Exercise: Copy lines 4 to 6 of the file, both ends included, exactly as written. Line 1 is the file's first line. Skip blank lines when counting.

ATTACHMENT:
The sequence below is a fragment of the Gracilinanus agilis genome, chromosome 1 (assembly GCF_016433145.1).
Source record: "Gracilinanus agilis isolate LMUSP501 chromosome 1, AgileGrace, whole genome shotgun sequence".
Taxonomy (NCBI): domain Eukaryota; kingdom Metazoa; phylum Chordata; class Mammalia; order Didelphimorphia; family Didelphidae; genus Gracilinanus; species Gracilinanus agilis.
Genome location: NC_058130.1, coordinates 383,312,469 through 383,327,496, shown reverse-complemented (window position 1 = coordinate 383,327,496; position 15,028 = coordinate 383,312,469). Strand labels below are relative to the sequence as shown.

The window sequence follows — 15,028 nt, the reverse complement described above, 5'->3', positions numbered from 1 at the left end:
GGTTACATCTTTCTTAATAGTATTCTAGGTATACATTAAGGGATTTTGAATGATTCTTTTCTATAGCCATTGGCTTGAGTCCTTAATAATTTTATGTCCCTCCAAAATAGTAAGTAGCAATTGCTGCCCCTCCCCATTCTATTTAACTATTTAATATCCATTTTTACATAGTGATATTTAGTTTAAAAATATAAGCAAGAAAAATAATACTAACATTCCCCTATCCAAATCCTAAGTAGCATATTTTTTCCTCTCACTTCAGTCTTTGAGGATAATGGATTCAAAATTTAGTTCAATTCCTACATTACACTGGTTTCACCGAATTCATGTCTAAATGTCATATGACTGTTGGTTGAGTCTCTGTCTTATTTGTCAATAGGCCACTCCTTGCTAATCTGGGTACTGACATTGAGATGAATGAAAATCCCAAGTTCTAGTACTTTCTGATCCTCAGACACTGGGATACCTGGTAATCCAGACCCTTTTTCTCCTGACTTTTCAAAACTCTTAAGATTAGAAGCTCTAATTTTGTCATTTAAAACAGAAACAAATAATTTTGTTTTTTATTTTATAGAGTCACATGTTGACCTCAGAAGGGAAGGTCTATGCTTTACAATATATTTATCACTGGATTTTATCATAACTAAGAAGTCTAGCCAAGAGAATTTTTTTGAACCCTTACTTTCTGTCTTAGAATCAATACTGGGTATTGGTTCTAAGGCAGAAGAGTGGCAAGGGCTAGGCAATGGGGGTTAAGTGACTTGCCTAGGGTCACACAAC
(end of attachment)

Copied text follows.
Genome location: NC_058130.1, coordinates 383,312,469 through 383,327,496, shown reverse-complemented (window position 1 = coordinate 383,327,496; position 15,028 = coordinate 383,312,469). Strand labels below are relative to the sequence as shown.

The window sequence follows — 15,028 nt, the reverse complement described above, 5'->3', positions numbered from 1 at the left end:
GGTTACATCTTTCTTAATAGTATTCTAGGTATACATTAAGGGATTTTGAATGATTCTTTTCTATAGCCATTGGCTTGAGTCCTTAATAATTTTATGTCCCTCCAAAATAGTAAGTAGCAATTGCTGCCCCTCCCCATTCTATTTAACTATTTAATATCCATTTTTACATAGTGATATTTAGTTTAAAAATATAAGCAAGAAAAATAATACTAACATTCCCCTATCCAAATCCTAAGTAGCATATTTTTTCCTCTCACTTCAGTCTTTGAGGATAATGGATTCAAAATTTAGTTCAATTCCTACATTACACTGGTTTCACCGAATTCATGTCTAAATGTCATATGACTGTTGGTTGAGTCTCTGTCTTATTTGTCAATAGGCCACTCCTTGCTAATCTGGGTACTGACATTGAGATGAATGAAAATCCCAAGTTCTAGTACTTTCTGATCCTCAGACACTGGGATACCTGGTAATCCAGACCCTTTTTCTCCTGACTTTTCAAAACTCTTAAGATTAGAAGCTCTAATTTTGTCATTTAAAACAGAAACAAATAATTTTGTTTTTTATTTTATAGAGTCACATGTTGACCTCAGAAGGGAAGGTCTATGCTTTACAATATATTTATCACTGGATTTTATCATAACTAAGAAGTCTAGCCAAGAGAATTTTTTTGAACCCTTACTTTCTGTCTTAGAATCAATACTGGGTATTGGTTCTAAGGCAGAAGAGTGGCAAGGGCTAGGCAATGGGGGTTAAGTGACTTGCCTAGGGTCACACAAC